Deputy Religious Affairs Minister Matan Kahana on Sunday said he is contemplating his political future, in the first first public remarks he has made on navigating the coming elections amid stark uncertainty in his Yamina party.
Kahana is a loyal ally of Alternate Prime Minister Naftali Bennett, who handed over his position as prime minister to Yesh Atid party leader Yair Lapid last week after the two announced their big-tent coalition of eight parties could go on no longer whereupon the Knesset voted to dissolve itself and trigger elections.
Since then, Bennett, the leader of Yamina, said he was taking a break from politics and handed over the party leadership to his No. 2, Interior Minister Ayelet Shaked.
Shaked is seen as open to partnering in a government with Likud leader Benjamin Netanyahu after the coming elections, a step that Kahana appeared to rule out in a post on his social media accounts.
“My goal is to continue on the path that I started with Bennett,” he wrote. Bennett’s coalition of left-wing, centrist, and right-wing parties, along with the Islamist Ra’am party, ousted Netanyahu and his right-wing Likud together with their allied religious parties in June 2021, but then lost its narrow majority after three Yamina MKs quit the alliance.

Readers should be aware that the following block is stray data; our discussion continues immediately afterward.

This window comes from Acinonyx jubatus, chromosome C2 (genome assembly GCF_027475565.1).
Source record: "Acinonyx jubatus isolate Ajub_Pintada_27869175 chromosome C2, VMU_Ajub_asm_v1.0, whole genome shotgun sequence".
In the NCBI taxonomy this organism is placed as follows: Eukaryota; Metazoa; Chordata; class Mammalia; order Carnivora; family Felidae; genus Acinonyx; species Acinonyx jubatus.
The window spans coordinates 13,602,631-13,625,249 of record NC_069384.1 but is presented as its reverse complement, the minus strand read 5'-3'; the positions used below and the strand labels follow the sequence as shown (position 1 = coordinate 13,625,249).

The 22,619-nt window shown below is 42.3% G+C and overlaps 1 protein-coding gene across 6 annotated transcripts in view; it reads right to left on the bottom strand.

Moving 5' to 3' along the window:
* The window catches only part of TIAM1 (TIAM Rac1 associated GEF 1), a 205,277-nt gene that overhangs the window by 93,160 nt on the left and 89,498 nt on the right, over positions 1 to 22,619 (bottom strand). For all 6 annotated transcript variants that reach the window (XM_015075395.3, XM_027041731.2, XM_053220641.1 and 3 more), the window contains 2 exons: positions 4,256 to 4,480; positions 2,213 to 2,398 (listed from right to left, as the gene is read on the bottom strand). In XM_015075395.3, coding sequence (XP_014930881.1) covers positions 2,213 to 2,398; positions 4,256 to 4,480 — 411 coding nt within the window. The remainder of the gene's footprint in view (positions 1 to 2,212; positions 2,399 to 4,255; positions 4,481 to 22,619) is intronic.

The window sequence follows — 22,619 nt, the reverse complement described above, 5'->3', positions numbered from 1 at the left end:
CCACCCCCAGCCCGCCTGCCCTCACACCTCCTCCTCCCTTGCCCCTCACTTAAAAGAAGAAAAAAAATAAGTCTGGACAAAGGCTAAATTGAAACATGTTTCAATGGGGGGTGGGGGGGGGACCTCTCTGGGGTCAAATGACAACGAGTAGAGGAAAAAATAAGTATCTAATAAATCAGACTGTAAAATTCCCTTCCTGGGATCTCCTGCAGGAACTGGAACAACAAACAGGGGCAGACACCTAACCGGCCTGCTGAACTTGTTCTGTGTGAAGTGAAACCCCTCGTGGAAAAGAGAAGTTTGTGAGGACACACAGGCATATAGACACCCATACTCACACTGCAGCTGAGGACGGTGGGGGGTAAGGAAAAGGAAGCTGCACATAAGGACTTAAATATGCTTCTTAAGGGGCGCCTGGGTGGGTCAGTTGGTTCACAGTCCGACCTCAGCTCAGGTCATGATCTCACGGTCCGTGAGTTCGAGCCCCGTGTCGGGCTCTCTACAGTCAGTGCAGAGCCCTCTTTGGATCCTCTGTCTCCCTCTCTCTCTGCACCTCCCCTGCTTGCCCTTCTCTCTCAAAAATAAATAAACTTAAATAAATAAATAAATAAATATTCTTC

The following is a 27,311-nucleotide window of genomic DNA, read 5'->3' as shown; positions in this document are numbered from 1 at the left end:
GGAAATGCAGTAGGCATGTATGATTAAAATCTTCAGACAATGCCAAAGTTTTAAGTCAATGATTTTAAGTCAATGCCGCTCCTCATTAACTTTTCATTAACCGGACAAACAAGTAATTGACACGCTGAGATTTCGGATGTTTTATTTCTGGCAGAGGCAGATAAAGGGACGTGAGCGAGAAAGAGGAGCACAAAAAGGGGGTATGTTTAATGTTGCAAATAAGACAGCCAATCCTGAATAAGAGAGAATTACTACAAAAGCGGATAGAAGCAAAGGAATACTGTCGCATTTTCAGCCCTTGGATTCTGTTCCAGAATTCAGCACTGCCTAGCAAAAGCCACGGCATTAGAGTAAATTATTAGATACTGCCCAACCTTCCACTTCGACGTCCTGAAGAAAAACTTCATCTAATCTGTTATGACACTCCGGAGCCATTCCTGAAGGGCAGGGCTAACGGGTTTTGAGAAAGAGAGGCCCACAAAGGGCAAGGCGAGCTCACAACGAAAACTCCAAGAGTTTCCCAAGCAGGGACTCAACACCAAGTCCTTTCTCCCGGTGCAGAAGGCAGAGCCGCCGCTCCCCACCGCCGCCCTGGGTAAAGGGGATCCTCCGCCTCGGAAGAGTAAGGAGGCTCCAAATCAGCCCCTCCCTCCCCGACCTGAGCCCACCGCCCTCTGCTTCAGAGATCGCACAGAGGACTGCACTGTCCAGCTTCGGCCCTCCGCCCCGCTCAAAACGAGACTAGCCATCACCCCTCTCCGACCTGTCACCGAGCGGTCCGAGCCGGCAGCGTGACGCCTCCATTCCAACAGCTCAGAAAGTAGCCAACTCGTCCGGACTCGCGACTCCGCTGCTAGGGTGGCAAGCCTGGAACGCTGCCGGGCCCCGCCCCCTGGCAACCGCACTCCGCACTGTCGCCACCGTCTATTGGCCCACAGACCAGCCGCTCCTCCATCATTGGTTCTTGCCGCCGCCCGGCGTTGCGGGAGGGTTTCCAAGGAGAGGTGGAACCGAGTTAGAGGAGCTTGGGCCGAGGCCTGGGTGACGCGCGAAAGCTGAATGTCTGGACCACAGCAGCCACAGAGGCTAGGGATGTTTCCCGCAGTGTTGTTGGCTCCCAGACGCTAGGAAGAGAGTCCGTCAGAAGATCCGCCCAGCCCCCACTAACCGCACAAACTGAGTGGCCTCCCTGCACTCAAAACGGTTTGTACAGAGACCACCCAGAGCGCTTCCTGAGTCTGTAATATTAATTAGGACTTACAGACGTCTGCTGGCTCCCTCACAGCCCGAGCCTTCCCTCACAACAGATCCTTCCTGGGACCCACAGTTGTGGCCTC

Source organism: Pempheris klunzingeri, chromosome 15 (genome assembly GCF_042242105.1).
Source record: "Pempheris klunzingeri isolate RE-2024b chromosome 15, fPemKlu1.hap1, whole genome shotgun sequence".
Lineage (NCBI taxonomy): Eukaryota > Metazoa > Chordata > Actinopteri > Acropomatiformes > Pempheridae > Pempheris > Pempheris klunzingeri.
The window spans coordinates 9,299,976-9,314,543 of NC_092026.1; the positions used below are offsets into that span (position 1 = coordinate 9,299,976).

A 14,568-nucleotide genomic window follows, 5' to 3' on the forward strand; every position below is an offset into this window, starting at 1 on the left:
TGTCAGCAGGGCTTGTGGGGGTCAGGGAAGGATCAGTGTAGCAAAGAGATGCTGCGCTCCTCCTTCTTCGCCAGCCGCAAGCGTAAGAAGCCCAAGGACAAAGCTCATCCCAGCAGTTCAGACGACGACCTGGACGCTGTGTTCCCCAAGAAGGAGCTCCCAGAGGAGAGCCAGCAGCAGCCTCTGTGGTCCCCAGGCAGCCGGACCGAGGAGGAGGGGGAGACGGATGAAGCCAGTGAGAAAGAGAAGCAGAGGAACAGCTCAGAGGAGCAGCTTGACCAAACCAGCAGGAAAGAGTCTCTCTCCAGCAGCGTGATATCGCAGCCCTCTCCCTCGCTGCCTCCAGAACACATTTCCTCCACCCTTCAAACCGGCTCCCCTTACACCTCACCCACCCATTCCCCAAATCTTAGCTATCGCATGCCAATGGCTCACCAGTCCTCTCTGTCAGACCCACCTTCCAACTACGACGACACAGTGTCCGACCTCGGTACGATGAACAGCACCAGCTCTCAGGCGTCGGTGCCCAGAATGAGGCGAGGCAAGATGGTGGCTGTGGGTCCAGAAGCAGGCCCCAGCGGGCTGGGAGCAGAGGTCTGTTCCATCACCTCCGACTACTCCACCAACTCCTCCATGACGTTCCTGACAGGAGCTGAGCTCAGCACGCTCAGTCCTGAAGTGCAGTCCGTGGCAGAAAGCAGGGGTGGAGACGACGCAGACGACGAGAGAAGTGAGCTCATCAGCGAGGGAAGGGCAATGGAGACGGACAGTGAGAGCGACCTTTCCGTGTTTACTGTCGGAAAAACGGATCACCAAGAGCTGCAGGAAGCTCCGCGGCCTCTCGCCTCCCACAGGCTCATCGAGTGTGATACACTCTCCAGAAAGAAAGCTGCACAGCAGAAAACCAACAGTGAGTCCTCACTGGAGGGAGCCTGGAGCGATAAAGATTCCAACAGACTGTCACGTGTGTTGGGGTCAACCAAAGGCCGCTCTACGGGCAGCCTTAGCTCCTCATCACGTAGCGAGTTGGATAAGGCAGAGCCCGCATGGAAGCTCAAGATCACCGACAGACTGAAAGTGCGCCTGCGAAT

Kahana vowed “to work with all my strength for a broad unity government out of the understanding that in the current political reality, a government of one side is a very bad thing for the country.”
He also pledged to continue to act to “strengthen the political identity of the country from a place of broad agreement and not religious wars.”
Kahana, who was in the midst of enacting broad reforms in the way Jewish religious affairs are handled, including weakening the sway of the ultra-Orthodox, wrote that he would continue to be the “home for moderate, inclusive religious Zionism.”
“I am currently exploring how I can best realize these aspirations,” he wrote.
The Srugim website, which is aligned with the religious Zionist community, speculated that Kahana could seek to join either the right-wing New Hope, led by Justice Minister Gideon Sa’ar, or Defense Minister Benny Gantz’s centrist Blue and White party.
Bennett’s Yamina won seven seats in the last election, but one of its lawmakers, Amichai Chikli, refused to join the coalition from the outset last June, saying it was straying too far from the party’s nationalist roots. Then in April, another lawmaker, Idit Silman, joined the opposition, citing similar reasons and leaving Bennett without a majority in parliament. The final straw came last month when Yamina MK Nir Orbach declared he would not vote with the government, prompting the dissolution of the Knesset.
Thus, Shaked’s Yamina appears to be left with just three MKs, not including Bennett: Kahana, Shirley Pinto and Abir Kara. Of the three, Kahana is the most prominent. He was formerly the religious affairs minister but resigned as part of the efforts by Yamina to patch up its losses from defection, later returning as deputy minister though with the full powers of a minister.
Shaked will be going into the election as the head of a party that, even before Bennett’s announcement that he was quitting, was polling at five seats.